"... But as for me and Grandpa, we believe!"


Tuesday, December 19, 2006

"Crows everywhere are equally black." ~ Chinese Proverb

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Driving to work on winter mornings it's sometimes easy for me to forget that I'm actually in Norwich, Connecticut rather than Bodega Bay, California - setting of Alfred Hitchcock's 1963 masterpiece thriller "The Birds". Every winter, like clockwork, Norwich is invaded by thousands of crows that take up residency in the trees close to the Thames River which, incidentally, is right across the street from American Ambulance.

Driving down Washington Street and across the Thomas Sweeney Bridge, one can see hundreds upon hundreds of crows circling in the air and perched in every available tree branch along the way. If you put your car window down, what you will hear is a constant cawing - a noise that makes the skin on the back of my neck crawl while visions of the good people of Bodega Bay being pecked to death dance through my head.

It's creepy - just downright creepy - and it makes me look forward to Spring and the departure of these creepy winged creatures for greener pastures - or wherever the heck it is that they go. Come to think of it, I'm not even sure where they go during the day as they take off en-masse to Lord only knows where before the sun fully rises only to come winging back in a large, black, creepy cloud shortly after sunset.

And just to add to the "creepiness" factor - did you know that a group of crows is called a murder?? I bet Mr. Hitchcock knew!

Monday, December 18, 2006

"Christmas is the keeping-place for memories of our innocence." ~ Joan Mills

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This picture was taken on Christmas Day in 1999 when Amanda was 7 years old. Her favorite Christmas present that year was Josefina, the American Girl doll that my parents had gotten for her. This Christmas Amanda is 14 years old and you'd never know she was the same person as the one in this picture. Check back next week and you can see what I mean! Enjoy your holiday memories for the years they do go by quickly!

Sunday, December 17, 2006

"Where are you Christmas? Why can't I find you? Why have you gone away? ... " ~ Faith Hill

So, here it is just one week before Christmas and I have yet to do any Christmas shopping with the exception of only two things. I'm not sure whether I should be proud of that accomplishment or terrified by it!

Considering that I declared back in November - or was it October? - that I wasn't really planning on celebrating Christmas this year the lack of shopping on my end comes as no surprise whatsoever. I just haven't been able to get excited about the holiday season this year and that's probably the result of a couple of factors - first and foremost being the fact that Jamie is not coming home for the holidays this year and the other being my total disgust with the commercialism of Christmas. The combination of the two has just put me right out of the holiday spirit this year.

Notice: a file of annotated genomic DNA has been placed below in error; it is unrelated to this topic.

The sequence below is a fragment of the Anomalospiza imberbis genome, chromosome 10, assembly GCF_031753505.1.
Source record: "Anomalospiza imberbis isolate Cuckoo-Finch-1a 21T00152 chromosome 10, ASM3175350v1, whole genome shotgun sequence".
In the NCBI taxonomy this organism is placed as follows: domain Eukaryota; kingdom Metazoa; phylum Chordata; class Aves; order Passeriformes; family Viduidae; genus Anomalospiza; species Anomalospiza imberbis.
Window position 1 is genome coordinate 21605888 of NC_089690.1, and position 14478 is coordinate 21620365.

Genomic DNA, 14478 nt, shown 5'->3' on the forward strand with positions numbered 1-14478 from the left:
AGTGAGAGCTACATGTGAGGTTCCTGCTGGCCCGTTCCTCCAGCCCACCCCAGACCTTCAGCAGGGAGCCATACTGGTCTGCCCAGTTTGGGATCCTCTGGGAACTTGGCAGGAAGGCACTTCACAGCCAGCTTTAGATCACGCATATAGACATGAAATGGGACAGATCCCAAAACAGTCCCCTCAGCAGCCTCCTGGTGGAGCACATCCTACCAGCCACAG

That's not to say that I haven't done a little decorating around the house - I hung garland, took my little 2-foot pre-illuminated tree out of its box & plugged it in, and set my favorite Christmas angels out on the entertainment center. I hung my blue & white icicle lights on the front porch and put the illuminated deer that bobs his head up and down in the front yard. From all appearances, if you were to look at my house, you would probably think that I was, in fact, celebrating Christmas this year but as they say "looks can be deceiving".

For the first time in probably 30 years I have not written out and mailed Christmas cards, with the exception of two to Jamie and one to my former grandmother-in-law in California; I've not baked a single Christmas cookie and I used to love to bake all types of Christmas cookies; and I don't believe that there is a smidgen of wrapping paper in the house should I actually break down and buy some gifts - which is still open for debate.

If someone had asked me even a short three years ago if I would ever NOT want to celebrate Christmas, I would have told them that they were crazy. I have always loved Christmas - I love the sights of lights on people's houses, I love the smells, I love the sounds of Christmas carols, I love the way that people seem to treat each other better, I love the foods that you can only get this time of year ... at least I used to. Now, I would just love for it to all go away but ... at the same time ... I miss Christmas ... I miss the Christmases that I used to know as a kid myself and the Christmases that I used to know when my own kids were younger. I just don't know where they went to.

Oh well, I've still got a week to find the magic of Christmas or for it to find me ...

Saturday, December 16, 2006

"The inability to stay quiet is one of the conspicuous failings of mankind." ~ Walter Bagehot, 1870

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Today has been a long day following what was a very short night and I could really use some peace & quiet right now but Amanda has two of her friends over and "quiet" is apparently a word that not a single one of them possesses in their vocabulary. I've only been home for a little over an hour and I have already lost track of the number of times I have said "Amanda, you guys need to quiet down", "Amanda, you three need to keep it down a little bit", "Amanda, tone it down", etc., etc! If this keeps up, I have a feeling that tonight is going to go on and on even longer than the song from "Titanic"!